Thursday, February 28, 2019

This is not financial advice, continued

House of cards?

These are the publicly-traded companies I've identified that are currently working the hospice space. You can read more about them at their respective websites.

I've decided to buy one (1) share in each of these companies.

I'm doing it in order to be able to obtain information and ask questions as a shareholder. This is not investment advice, and I'm not suggesting that anyone else go out and do this.

At the market close on February 28, 2019 I own AMED, EHC, and ENSG. I entered limit orders, and am waiting for my price on HUM, CHE, and LHCG.

Humana (NYSE: HUM) is 40% (minority) owner of a 3-way investment consortium whose other two (majority) owners split the remaining 60% - private equity firms Welsh, Carson, Anderson & Stowe and TPG Capital. They're trying to combine the hospice operations of three former companies: Kindred, Gentiva, and Curo.

It's also the story behind the amazing blog, Generic Hospice.

Amedisys (NSDQ: AMED) is pursuing "non-organic growth."

CHEMED Corporation (NYSE: CHE) has two divisions, Vitas and Roto Rooter.

Encompass Health (NYSE: EHC) is the re-branding of the scam and scandal-ridden HealthSouth, leveraging its 2015 acquisition of Encompass Home Health and Hospice based in Dallas.

LHC Group (NSDQ: LHCG) is one company where I haven't quite got a handle on their business model yet.

The Ensign Group (NSDQ: ENSG) is also a little difficult to figure out. It looks like they own a bunch of nursing homes and different sorts of rehab and retirement facilities, as well as a home care and hospice business of some kind. But they also refer to "affiliate entities" in a vague, unhelpful way (to me).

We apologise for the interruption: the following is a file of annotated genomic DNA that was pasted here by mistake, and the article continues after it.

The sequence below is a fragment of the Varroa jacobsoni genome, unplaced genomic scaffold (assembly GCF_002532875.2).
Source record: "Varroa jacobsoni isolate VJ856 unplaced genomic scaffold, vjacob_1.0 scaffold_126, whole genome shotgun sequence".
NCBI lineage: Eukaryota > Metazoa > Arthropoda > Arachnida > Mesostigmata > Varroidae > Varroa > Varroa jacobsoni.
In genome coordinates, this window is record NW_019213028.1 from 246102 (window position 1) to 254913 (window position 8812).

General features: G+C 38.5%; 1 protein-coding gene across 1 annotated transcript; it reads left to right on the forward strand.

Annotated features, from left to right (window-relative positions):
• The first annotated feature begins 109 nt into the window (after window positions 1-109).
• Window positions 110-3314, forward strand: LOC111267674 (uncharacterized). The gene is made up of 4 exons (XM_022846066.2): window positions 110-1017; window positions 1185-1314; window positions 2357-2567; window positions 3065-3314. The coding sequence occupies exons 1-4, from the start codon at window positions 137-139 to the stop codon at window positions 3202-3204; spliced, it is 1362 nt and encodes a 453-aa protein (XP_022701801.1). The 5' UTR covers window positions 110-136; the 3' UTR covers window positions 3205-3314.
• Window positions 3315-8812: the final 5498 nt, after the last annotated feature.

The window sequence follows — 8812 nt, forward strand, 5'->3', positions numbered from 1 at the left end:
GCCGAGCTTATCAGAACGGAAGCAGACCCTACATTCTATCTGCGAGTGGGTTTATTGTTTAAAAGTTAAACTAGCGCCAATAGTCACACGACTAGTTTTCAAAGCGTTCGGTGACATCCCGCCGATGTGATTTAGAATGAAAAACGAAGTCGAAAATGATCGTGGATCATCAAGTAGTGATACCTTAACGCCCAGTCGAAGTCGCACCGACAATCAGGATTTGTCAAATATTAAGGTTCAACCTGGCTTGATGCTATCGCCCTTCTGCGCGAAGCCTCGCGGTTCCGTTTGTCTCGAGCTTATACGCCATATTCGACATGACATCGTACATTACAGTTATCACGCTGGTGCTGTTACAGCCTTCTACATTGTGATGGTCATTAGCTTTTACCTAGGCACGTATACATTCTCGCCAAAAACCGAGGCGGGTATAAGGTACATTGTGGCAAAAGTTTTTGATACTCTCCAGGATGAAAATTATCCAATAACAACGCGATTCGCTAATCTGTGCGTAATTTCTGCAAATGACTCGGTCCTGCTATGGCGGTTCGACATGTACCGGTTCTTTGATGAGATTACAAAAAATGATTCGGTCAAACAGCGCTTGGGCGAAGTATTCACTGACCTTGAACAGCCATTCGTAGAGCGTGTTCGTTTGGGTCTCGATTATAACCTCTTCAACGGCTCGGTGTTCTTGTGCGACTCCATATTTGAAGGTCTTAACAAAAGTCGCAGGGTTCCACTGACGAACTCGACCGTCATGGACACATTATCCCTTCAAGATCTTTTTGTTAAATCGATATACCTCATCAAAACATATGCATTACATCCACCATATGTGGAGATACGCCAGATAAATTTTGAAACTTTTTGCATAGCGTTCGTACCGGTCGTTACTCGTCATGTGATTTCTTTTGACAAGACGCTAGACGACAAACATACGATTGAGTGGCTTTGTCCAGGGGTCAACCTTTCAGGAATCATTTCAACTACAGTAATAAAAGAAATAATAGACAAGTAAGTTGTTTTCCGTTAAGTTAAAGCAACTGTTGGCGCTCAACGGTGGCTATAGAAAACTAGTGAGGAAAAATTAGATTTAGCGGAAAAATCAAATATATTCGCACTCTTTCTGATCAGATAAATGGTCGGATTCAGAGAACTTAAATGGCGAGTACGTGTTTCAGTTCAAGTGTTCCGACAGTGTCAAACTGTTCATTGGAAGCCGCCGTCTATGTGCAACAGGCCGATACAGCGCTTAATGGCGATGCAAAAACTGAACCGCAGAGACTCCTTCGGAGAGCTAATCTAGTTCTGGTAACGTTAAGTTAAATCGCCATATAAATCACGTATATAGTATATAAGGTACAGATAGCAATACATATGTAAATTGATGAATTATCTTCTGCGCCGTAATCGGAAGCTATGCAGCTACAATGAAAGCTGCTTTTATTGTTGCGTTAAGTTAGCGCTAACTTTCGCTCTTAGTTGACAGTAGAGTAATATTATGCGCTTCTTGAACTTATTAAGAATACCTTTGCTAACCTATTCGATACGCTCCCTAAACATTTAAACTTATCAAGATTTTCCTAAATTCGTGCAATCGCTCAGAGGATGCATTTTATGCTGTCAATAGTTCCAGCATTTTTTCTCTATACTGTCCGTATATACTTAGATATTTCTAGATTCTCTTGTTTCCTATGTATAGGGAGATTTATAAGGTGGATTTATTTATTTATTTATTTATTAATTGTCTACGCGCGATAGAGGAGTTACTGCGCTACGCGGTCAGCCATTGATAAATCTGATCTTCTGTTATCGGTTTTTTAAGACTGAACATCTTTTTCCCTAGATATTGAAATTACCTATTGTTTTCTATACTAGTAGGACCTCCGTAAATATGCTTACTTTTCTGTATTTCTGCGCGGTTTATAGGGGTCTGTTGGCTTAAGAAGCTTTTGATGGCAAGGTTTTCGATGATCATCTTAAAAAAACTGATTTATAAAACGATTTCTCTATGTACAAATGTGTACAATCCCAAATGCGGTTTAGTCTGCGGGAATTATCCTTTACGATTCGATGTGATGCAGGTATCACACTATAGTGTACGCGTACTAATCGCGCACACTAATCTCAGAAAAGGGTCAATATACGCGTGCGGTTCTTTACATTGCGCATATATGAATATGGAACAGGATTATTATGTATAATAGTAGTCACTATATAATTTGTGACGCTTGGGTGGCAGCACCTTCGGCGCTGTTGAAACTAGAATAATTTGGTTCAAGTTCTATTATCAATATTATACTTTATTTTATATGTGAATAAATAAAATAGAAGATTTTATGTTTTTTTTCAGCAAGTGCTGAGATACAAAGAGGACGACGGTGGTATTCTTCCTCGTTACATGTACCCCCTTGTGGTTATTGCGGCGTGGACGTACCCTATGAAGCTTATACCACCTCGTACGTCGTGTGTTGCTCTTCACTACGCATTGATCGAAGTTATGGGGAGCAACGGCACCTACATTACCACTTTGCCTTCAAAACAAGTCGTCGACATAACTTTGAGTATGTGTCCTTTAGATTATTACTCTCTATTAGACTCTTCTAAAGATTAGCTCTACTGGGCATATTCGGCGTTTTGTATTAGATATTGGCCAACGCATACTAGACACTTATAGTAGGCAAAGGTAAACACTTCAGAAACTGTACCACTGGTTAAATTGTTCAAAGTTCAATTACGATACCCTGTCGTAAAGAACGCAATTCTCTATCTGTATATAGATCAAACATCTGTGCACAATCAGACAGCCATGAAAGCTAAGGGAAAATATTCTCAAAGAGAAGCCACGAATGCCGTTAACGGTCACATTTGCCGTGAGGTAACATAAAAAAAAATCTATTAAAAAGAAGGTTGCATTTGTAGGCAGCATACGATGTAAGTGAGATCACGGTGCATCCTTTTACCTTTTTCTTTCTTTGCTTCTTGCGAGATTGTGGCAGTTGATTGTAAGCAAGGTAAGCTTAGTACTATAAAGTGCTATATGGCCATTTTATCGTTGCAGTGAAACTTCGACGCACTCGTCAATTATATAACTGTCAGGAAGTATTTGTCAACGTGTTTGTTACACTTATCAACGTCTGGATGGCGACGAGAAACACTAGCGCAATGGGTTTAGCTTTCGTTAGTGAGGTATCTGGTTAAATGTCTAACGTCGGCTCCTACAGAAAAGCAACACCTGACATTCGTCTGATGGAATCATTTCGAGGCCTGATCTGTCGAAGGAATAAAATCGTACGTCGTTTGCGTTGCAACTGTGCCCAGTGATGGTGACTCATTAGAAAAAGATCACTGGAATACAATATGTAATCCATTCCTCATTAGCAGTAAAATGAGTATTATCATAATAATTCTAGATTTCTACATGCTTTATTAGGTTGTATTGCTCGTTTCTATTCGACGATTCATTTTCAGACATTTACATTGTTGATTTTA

And, can someone please tell me what the 2:42 video on their main page (scroll) is supposed to mean?

meanwhile, back in 2005...

That's a screen snap of the abstracted results and conclusions from McCue,M. Thompson,J. (2005). Operational and Financial Performance of Publicly Traded Hospice Companies. Journal of Palliative Medicine,8(6),1196-1206. DOI: 10.1089/jpm.2005.8.1196

On PubMed.

The 2005 study by McCue and Thompson examined the performance of four publicly-traded hospice companies. 

Odyssey Healthcare - 65 hospices

VistaCare - 38 hospices

Heartland* - 89 hospices

Vitas Healthcare** - 22 hospices

Total: 214 hospices

* subsidiary of Manor Care 

** division, CHEMED Corporation (NYSE: CHE)

Since 2005, Odyssey bought VistaCare in 2009 for $147.1M, before itself being bought by Gentiva for $1B in 2010, which was subsequently bought by Kindred for $1.8B in 2015, which itself was sold to the Humana/TPG/WCAS consortium in 2017 for $4B, which had since gone on to also acquire Curo for $1.4B in 2018. 

Since 2005, Heartland/HCR Manor Care became privately-held, underwent various spinoffs, reorgs, and other financial transactions, entered bankruptcy protection in 2018, and was acquired in 2018 by ProMedica Health System.

Thanks for reading. See you next time.

2 comments:

  1. I worked for Odyssey back in the early 2000s. Went from there to a NFP that was part of a large regional health organization. Difference was pretty dramatic. Both places were focused on cost containment, of course, but Odyssey was really at the core a corporate entity intended to do exactly what it did. It's reason for existing was to be sold and traded, and could have been producing anything at all. My manager would have been perfectly at home selling vacuum cleaners, and certainly would have improved the lives of our patients if she had gone that route. While the NFP certainly expected our division to contain costs and tracked the donations to the foundation that our work inspired, the overarching REASON for our organization and our hospice was to serve the dying. Which meant that we had more resources, more support, and were a LOT more invested in the organization as a result. The for-profit hospices I have worked in attract a lot of new nurses. The NFPs I have encountered and worked for have folks on the teams in all capacities who have been there over a decade.

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    1. Thanks for your perspective. Yeah, that world is sales-driven to grow census, though salespeople seldom provide care. The language is commerce, and the best situation seems to be 'same store' growth ('comps' measured QTQ/YTY) combined with 'inorganic growth,' aka buying up other hospices.

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